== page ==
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Showing posts from September 30, 2018

Conch Shell Mala or Shankh Mala in Hinduism – Conch Shell Rosaries in Hindu Prayers

Small malas or rosaries made from small conch shells or shankh are considered lucky and auspicious in Hinduism. Shankh is an important puja item and is used in Hindu pujas. Conch Rosaries are dear to Goddess Lakshmi. Conch Mala is used usually in the sadhana of Hindu Goddess Lakshmi or while chanting mantras and prayers dedicated to Goddess Laxmi. It is believed that wearing of small conch malas bring peace and prosperity. Some people keep this mala along with account books and in cash lockers for luck and business prosperity. People who constantly give speeches wear the conch shell mala to overcome stage fear and to gain confidence. Some people wear it to overcome speech problems. Some people also make offering of Conch shell mala to Goddess Lakshmi. You may also like to read Significance of Shankh or Conch Shell in Hinduism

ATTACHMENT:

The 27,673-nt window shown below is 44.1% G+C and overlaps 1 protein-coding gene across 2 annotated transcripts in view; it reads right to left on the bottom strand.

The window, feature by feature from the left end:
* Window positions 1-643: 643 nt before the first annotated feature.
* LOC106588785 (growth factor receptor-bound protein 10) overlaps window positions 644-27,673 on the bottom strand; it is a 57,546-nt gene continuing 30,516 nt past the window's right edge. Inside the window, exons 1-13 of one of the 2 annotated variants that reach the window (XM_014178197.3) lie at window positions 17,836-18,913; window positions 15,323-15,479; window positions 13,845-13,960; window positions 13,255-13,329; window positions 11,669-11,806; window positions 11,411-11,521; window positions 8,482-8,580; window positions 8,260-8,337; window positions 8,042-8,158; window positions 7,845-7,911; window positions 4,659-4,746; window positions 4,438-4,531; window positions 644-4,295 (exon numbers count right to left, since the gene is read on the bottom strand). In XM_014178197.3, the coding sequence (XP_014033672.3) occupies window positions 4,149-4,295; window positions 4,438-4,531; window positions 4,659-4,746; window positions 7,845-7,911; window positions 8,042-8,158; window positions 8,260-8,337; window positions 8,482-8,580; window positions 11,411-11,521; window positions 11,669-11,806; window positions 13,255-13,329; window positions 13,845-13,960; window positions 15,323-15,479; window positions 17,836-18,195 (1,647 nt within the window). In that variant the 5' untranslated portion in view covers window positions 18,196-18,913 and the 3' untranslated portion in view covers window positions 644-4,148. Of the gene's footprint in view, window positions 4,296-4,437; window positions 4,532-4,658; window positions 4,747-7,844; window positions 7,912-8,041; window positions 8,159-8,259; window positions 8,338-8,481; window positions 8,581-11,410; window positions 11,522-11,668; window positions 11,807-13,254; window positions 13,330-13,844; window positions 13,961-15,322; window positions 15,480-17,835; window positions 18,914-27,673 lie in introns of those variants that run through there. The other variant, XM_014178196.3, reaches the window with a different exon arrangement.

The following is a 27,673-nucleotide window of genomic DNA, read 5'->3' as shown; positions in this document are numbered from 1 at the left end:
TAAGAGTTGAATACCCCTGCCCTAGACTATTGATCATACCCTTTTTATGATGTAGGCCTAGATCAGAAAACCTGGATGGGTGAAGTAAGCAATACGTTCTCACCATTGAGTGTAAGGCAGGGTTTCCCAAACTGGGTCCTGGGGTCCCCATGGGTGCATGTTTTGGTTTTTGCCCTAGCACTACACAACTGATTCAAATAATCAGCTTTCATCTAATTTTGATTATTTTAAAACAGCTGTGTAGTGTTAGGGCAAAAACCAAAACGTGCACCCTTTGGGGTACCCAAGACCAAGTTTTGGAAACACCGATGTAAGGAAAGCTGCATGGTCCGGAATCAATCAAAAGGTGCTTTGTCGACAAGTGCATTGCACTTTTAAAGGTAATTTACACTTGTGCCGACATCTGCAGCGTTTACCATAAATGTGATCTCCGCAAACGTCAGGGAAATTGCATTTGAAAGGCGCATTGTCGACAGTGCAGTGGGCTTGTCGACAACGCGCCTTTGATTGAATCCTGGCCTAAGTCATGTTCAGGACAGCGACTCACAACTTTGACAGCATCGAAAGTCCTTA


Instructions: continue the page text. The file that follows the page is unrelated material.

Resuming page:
Symbolism of the Crescent Moon on Lord Shiva’s Head - Meaning of Moon on The Hair of Shiva